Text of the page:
If you’re writing SF, it means not smothering your novel under an abundance of world-building – by all means, work out the macroeconomics and implied technologies and scribble a map on the back of a fag packet, but unless it is pertinent to the plot, unless it impinges upon your protagonist’s needs and wants, unless it is somehow an integral cogwheel in the great grinding sprawl of gears that drive your novel, perhaps you don’t need to mention it at all. A touch of local colour is fine, but it ought to be pulling double- or treble-duty. Otherwise it’s just a reminder that none of this is real, that everything we read is just the sustained confabulation of some berk with too much time on his or her ink-splattered hands.

The silences in a novel, the things that pass unmentioned, the sense of a larger world beyond the narrow sliver revealed to us through the narrative – these can exert as much of a pull upon the reader’s imagination as that which is made explicit, as actions which manifest. By artfully leaving gaps, you offer space for the reader’s own interpretation to flow in around the story, to inundate and irrigate it, to make it their own. The reader may not even be conscious of these absences, automatically threading disparate elements together, conflating their inventions with those of the author.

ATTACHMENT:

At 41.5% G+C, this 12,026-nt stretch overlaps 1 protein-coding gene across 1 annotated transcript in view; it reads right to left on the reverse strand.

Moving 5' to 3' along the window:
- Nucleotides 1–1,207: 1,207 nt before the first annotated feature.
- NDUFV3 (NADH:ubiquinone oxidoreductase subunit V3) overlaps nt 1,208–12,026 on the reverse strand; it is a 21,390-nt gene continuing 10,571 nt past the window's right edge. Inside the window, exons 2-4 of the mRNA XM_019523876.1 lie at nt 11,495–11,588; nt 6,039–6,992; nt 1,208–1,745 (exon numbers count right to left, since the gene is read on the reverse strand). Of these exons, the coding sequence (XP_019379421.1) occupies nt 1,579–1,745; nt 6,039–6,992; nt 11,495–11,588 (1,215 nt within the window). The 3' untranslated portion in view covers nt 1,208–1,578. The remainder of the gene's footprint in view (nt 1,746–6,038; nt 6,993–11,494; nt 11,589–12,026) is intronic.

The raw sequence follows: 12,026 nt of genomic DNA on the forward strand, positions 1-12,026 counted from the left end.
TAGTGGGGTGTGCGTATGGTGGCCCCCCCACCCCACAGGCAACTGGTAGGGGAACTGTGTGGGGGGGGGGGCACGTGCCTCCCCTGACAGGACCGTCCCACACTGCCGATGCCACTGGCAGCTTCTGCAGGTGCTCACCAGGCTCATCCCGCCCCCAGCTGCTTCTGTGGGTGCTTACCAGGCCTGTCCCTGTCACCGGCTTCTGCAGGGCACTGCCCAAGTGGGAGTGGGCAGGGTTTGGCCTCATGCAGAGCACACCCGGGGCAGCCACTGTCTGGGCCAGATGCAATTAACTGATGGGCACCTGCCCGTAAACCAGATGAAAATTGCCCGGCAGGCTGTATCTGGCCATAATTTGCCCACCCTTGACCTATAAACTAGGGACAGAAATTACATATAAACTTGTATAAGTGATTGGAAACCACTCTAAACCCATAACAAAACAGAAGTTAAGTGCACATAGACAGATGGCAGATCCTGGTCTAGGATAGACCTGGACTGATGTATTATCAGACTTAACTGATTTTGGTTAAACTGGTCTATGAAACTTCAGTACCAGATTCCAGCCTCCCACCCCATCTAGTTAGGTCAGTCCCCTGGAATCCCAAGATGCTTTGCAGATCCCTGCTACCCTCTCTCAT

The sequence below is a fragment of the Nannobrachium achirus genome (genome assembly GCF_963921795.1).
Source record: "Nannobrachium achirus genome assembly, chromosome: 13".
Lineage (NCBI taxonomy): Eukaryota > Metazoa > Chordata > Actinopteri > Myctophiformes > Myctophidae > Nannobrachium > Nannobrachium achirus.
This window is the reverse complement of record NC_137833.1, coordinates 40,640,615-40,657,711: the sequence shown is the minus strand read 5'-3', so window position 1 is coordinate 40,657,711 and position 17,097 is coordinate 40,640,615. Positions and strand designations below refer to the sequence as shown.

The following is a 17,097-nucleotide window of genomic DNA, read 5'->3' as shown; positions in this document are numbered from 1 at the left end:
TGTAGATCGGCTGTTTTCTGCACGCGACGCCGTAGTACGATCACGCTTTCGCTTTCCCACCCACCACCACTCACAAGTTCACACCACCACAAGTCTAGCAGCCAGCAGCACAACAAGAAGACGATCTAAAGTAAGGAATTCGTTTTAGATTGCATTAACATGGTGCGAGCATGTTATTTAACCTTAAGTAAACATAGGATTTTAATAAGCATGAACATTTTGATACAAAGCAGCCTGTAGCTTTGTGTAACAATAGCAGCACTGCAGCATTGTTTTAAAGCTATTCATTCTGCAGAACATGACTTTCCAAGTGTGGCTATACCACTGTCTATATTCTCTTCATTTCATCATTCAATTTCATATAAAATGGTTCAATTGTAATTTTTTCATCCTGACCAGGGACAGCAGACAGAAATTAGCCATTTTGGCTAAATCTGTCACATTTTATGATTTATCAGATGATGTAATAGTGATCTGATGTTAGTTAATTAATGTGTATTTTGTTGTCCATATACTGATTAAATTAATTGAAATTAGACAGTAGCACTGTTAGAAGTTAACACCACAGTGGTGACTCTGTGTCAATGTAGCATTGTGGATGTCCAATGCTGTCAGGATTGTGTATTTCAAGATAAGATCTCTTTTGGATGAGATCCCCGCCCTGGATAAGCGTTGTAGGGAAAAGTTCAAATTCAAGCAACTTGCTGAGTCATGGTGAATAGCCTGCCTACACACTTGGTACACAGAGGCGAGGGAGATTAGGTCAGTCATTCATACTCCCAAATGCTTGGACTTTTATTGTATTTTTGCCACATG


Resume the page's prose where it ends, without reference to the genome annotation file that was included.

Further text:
The psychologist Frederic Bartlett’s work on memory and storytelling features some striking examples of this principle in action. Particularly fascinating are his famous studies using the Native American fable The War of The Ghosts. He had participants read the story, then attempt to recount it later on. The story contains various unexplained or apparently illogical elements. In some instances, he had a second participant memorise the altered version, and then a third person would memorise the second participant’s memorised version, and so on, like a big game of Chinese Whispers.